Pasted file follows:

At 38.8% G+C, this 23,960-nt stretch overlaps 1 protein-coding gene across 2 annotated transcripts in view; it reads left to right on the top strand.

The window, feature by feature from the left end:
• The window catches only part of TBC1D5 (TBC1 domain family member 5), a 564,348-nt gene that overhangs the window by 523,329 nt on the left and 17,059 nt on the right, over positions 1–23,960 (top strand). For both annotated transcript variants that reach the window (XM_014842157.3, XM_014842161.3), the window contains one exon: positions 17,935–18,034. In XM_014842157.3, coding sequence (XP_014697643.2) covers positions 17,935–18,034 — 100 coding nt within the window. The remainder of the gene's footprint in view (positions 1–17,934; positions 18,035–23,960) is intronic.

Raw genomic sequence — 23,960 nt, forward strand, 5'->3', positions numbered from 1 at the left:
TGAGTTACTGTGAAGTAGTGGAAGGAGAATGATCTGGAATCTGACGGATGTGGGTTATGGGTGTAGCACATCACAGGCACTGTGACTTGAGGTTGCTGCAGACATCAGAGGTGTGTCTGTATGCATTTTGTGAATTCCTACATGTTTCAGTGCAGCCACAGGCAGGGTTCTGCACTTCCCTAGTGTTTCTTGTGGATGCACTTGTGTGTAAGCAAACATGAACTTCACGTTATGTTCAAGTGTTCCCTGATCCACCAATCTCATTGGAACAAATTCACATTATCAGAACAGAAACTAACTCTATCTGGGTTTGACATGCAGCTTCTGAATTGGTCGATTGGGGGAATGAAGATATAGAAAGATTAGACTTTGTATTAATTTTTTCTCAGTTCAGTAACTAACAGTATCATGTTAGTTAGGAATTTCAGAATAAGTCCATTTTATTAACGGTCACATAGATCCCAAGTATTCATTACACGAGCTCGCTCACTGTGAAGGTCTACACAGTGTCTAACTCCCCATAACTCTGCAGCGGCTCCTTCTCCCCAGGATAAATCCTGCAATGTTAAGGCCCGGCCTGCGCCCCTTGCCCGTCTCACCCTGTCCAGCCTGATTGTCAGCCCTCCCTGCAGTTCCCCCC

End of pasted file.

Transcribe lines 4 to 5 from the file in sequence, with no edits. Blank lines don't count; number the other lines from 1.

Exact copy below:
Raw genomic sequence — 23,960 nt, forward strand, 5'->3', positions numbered from 1 at the left:
TGAGTTACTGTGAAGTAGTGGAAGGAGAATGATCTGGAATCTGACGGATGTGGGTTATGGGTGTAGCACATCACAGGCACTGTGACTTGAGGTTGCTGCAGACATCAGAGGTGTGTCTGTATGCATTTTGTGAATTCCTACATGTTTCAGTGCAGCCACAGGCAGGGTTCTGCACTTCCCTAGTGTTTCTTGTGGATGCACTTGTGTGTAAGCAAACATGAACTTCACGTTATGTTCAAGTGTTCCCTGATCCACCAATCTCATTGGAACAAATTCACATTATCAGAACAGAAACTAACTCTATCTGGGTTTGACATGCAGCTTCTGAATTGGTCGATTGGGGGAATGAAGATATAGAAAGATTAGACTTTGTATTAATTTTTTCTCAGTTCAGTAACTAACAGTATCATGTTAGTTAGGAATTTCAGAATAAGTCCATTTTATTAACGGTCACATAGATCCCAAGTATTCATTACACGAGCTCGCTCACTGTGAAGGTCTACACAGTGTCTAACTCCCCATAACTCTGCAGCGGCTCCTTCTCCCCAGGATAAATCCTGCAATGTTAAGGCCCGGCCTGCGCCCCTTGCCCGTCTCACCCTGTCCAGCCTGATTGTCAGCCCTCCCTGCAGTTCCCCCC